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In the middle years of the ninth-century, the fierce Danes stormed onto British soil, hungry for spoils and conquest. Kingdom after kingdom fell to the ruthless invaders until but one realm remained. And suddenly the fate of all England—and the course of history—depended upon one man, one king.

From New York Times bestselling storyteller Bernard Cornwell comes a rousing epic adventure of courage, treachery, duty, devotion, majesty, love, and battle as seen through the eyes of a young warrior who straddled two worlds.

Topics: Vikings, War, Kings, Adventurous, First Person Narration, England, Series, Coming of Age, Medieval Period, First in a Series, Soldiers, Royalty, and Military

Published: HarperCollins on Mar 17, 2009
ISBN: 9780061760884
List price: $5.99
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How frustrating! After having suffered from insomnia for years I now discover that all along there was a big selection of turgid tomes by Bernard Cornwell to choose from!I have had more fun watching wood warp!read more
Is this review helpful? Yes | NoThank you for your feedback.
Wow, just wow. Bernard Cornwell continues to impress me not just with his characterization and prose, but with his attention to time-setting and historical accuracy. In any case, this is one rowdy story filled with passion, honor, personal truth and lots of blood. :) Can't wait to pick up the next installment.read more
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I enjoyed this book, to a point, but I didn't particularly enjoy the bloody and repeated battle scenes. This is the beginning of the history of Alfred the Great and early English history, and I know the era was a bloody one with a lot of fighting as the English battled the Danish invaders. I appreciate tremendously the scholarship and research that went into the writing of this novel, because it is intense. My gut feeling tells me this is very realistic historic fiction. It was just a bit too realistic, I guess!read more
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Reviews

How frustrating! After having suffered from insomnia for years I now discover that all along there was a big selection of turgid tomes by Bernard Cornwell to choose from!I have had more fun watching wood warp!
Is this review helpful? Yes | NoThank you for your feedback.
Wow, just wow. Bernard Cornwell continues to impress me not just with his characterization and prose, but with his attention to time-setting and historical accuracy. In any case, this is one rowdy story filled with passion, honor, personal truth and lots of blood. :) Can't wait to pick up the next installment.
Is this review helpful? Yes | NoThank you for your feedback.
I enjoyed this book, to a point, but I didn't particularly enjoy the bloody and repeated battle scenes. This is the beginning of the history of Alfred the Great and early English history, and I know the era was a bloody one with a lot of fighting as the English battled the Danish invaders. I appreciate tremendously the scholarship and research that went into the writing of this novel, because it is intense. My gut feeling tells me this is very realistic historic fiction. It was just a bit too realistic, I guess!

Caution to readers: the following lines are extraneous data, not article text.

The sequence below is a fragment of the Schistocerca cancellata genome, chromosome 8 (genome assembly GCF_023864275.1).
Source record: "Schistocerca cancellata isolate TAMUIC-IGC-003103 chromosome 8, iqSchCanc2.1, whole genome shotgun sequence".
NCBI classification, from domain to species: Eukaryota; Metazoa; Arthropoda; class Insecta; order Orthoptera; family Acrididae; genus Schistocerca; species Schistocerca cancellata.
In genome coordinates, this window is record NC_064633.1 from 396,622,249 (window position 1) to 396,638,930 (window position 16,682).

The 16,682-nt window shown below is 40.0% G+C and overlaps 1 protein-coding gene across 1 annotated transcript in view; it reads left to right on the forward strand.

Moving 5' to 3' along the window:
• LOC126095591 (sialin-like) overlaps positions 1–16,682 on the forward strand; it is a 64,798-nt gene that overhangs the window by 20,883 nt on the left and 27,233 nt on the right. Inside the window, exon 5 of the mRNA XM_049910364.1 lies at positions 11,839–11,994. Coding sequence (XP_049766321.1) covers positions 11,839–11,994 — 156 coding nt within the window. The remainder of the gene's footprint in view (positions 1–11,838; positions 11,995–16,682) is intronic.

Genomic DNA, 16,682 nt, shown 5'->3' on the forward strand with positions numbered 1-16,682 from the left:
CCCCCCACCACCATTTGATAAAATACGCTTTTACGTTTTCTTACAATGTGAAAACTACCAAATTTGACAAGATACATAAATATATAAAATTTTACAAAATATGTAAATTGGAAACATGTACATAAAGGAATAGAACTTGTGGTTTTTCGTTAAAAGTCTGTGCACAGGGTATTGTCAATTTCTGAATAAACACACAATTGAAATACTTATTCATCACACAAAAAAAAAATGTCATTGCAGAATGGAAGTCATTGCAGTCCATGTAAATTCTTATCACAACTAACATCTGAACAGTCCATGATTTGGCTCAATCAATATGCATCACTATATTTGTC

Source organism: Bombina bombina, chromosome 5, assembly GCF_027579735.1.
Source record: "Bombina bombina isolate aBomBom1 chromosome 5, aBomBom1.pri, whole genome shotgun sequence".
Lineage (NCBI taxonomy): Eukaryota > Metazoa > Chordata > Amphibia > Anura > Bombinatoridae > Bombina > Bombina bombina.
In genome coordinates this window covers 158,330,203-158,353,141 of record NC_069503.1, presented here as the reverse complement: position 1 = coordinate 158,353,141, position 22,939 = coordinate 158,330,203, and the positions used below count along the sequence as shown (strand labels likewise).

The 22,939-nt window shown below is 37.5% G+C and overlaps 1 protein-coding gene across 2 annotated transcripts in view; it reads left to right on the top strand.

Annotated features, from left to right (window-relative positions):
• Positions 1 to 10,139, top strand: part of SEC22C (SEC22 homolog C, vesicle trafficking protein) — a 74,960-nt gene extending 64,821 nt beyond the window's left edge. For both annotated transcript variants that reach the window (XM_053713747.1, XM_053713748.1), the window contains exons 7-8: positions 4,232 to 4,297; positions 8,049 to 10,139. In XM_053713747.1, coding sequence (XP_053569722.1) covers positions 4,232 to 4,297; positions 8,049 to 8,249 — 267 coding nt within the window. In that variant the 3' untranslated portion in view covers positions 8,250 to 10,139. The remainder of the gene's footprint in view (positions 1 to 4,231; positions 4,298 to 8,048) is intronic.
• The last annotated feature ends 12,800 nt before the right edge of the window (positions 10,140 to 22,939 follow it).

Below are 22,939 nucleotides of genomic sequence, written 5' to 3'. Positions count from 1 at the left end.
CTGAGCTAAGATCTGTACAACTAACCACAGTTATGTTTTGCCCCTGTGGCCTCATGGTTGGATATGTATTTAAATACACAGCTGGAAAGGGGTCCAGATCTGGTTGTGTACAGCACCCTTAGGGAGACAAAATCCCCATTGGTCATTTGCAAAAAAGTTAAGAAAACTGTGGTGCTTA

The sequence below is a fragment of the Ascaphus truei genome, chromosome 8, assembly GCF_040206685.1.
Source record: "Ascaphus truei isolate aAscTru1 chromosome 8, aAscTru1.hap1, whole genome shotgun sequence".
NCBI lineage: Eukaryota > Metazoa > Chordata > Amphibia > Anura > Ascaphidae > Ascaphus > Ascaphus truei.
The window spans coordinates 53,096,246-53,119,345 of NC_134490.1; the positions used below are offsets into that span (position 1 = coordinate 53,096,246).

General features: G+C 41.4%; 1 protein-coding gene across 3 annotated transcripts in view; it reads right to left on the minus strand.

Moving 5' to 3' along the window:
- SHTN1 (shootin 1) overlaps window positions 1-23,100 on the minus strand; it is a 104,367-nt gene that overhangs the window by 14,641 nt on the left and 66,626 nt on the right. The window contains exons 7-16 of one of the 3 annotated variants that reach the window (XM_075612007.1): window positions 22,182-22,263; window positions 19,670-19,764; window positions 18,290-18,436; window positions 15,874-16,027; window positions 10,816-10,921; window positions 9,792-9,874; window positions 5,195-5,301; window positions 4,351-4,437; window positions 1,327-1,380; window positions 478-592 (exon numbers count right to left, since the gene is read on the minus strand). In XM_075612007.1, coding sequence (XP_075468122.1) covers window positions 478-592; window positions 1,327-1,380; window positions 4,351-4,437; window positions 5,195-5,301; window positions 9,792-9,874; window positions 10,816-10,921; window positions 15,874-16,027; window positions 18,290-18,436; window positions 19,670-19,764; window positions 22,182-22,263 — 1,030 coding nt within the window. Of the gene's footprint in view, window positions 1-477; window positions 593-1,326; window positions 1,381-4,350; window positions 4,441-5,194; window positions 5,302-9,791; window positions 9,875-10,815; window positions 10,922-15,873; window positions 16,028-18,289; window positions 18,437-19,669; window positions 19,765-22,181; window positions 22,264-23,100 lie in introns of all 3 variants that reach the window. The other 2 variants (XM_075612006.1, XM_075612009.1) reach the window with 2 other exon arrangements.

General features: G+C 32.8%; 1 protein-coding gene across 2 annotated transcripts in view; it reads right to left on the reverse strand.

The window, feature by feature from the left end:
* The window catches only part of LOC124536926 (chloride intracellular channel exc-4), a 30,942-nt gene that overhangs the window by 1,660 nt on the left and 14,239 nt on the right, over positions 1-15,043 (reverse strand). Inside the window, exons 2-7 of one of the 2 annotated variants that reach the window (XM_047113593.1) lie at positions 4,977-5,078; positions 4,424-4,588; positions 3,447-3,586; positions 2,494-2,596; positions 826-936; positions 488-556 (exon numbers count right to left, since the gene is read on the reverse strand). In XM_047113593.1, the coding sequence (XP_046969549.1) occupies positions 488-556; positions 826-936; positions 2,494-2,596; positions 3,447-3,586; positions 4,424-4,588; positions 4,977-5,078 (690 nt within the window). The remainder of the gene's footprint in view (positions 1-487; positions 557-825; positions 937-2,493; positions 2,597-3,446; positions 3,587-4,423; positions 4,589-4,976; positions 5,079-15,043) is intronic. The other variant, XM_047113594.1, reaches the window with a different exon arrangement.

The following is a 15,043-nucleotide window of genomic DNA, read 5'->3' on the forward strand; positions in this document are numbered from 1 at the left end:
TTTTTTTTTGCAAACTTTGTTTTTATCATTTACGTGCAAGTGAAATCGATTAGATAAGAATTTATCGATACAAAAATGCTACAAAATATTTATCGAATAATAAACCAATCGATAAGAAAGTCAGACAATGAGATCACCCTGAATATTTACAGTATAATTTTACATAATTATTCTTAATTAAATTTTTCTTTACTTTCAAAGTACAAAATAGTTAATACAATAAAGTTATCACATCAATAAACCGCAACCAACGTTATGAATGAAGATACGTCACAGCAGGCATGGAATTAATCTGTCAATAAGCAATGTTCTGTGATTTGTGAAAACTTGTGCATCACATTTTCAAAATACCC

Is this review helpful? Yes | NoThank you for your feedback.
The story of an English boy named Uhtred who is captured and raised by the Danes and struggles with conflicting loyalties to men and country.
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While I don't usually care for violence and blood, this book is thrilling. For once, the violence really means something, and, somehow, unreasonable though it may be, it happened over 500 years ago and doesn't seem as horrible somehow as violence in the present or recent past does. This is a personal story of a boy, whose father, gave him little affection or attention, who was captured by the Danes as he watched the battle in which his father was killed. He learned to like the Danes, especially the man who captured him, Ragnar, who treated him so well and gave him so much attention that he began to look upon Ragnar as his father. He spied for the Danes and fought for them, came to know Alfred while he still lived with the Danes, and saw the English way of life as restrictive and weak, as he thought their God was. Yet he always remembered that he should have been Elderman of a Northumbrian English city, but his deceitful uncle had stolen the title and land and held it for himself and his own son. Part of the reason that Uhtred returned to the English camp was to avenge the death of his Viking "father" and partly, he wanted Alfred to declare in his favor for the city and title he should rightfully hold, as proven in documents. The book gives a lot of insight into war, especially into war in those days. Much of the insight applies to events and actions of today. The story is well told, with good character studies, and an vast, but easily followed, array of characters. I will definitely look for more books in the series and by the author.
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Bad for Cornwell but not still not bad. Not enough revenge or love.
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